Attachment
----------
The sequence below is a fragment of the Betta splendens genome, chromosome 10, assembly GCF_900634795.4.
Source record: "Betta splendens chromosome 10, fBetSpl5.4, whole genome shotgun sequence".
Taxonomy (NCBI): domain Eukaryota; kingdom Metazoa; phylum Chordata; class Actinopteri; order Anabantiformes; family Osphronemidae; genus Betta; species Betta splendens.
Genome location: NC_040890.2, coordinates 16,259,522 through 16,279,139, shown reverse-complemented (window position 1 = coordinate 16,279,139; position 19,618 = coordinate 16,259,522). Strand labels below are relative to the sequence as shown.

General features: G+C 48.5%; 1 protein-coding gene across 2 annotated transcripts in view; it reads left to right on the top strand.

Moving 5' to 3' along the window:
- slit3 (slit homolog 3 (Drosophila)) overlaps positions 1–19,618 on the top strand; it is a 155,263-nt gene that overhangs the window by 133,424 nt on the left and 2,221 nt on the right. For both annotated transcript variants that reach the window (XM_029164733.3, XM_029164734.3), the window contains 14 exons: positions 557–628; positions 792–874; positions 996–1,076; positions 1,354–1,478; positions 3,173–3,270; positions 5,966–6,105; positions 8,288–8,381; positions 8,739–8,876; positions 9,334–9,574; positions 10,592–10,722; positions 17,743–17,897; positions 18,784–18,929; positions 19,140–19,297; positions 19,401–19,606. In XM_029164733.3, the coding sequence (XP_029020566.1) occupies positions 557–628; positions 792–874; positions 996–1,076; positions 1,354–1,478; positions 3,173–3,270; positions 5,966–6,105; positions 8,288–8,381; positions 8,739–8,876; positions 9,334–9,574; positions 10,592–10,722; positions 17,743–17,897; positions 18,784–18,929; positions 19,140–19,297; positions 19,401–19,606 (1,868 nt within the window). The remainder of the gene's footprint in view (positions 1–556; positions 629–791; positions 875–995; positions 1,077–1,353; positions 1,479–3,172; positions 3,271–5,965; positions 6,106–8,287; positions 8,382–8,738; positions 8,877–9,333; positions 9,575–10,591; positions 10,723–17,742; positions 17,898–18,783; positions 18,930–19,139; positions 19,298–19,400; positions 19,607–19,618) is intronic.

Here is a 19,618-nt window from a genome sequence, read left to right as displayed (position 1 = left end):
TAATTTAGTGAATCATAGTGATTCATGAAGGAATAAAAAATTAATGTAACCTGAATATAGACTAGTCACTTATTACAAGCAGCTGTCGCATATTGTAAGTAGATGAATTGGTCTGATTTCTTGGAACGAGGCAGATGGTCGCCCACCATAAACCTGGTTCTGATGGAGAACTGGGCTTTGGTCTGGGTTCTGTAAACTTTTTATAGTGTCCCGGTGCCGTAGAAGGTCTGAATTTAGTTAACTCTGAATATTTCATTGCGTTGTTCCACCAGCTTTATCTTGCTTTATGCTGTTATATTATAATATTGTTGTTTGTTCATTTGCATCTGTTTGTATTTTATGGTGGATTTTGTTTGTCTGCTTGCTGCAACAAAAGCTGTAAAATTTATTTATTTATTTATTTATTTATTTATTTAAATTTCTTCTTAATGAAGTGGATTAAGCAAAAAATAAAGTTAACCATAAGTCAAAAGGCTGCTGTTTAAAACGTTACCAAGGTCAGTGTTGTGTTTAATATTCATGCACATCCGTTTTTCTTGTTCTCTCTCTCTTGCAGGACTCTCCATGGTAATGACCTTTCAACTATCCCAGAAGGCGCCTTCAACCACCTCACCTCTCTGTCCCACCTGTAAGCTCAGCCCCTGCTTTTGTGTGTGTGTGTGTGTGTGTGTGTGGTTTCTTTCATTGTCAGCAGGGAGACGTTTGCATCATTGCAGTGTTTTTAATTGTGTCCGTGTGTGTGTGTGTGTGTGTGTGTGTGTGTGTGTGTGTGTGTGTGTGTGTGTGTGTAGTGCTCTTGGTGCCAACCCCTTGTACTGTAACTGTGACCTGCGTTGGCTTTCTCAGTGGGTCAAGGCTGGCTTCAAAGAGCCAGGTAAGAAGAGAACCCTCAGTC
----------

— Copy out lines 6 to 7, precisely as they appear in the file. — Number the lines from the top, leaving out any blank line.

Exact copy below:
Moving 5' to 3' along the window:
- slit3 (slit homolog 3 (Drosophila)) overlaps positions 1–19,618 on the top strand; it is a 155,263-nt gene that overhangs the window by 133,424 nt on the left and 2,221 nt on the right. For both annotated transcript variants that reach the window (XM_029164733.3, XM_029164734.3), the window contains 14 exons: positions 557–628; positions 792–874; positions 996–1,076; positions 1,354–1,478; positions 3,173–3,270; positions 5,966–6,105; positions 8,288–8,381; positions 8,739–8,876; positions 9,334–9,574; positions 10,592–10,722; positions 17,743–17,897; positions 18,784–18,929; positions 19,140–19,297; positions 19,401–19,606. In XM_029164733.3, the coding sequence (XP_029020566.1) occupies positions 557–628; positions 792–874; positions 996–1,076; positions 1,354–1,478; positions 3,173–3,270; positions 5,966–6,105; positions 8,288–8,381; positions 8,739–8,876; positions 9,334–9,574; positions 10,592–10,722; positions 17,743–17,897; positions 18,784–18,929; positions 19,140–19,297; positions 19,401–19,606 (1,868 nt within the window). The remainder of the gene's footprint in view (positions 1–556; positions 629–791; positions 875–995; positions 1,077–1,353; positions 1,479–3,172; positions 3,271–5,965; positions 6,106–8,287; positions 8,382–8,738; positions 8,877–9,333; positions 9,575–10,591; positions 10,723–17,742; positions 17,898–18,783; positions 18,930–19,139; positions 19,298–19,400; positions 19,607–19,618) is intronic.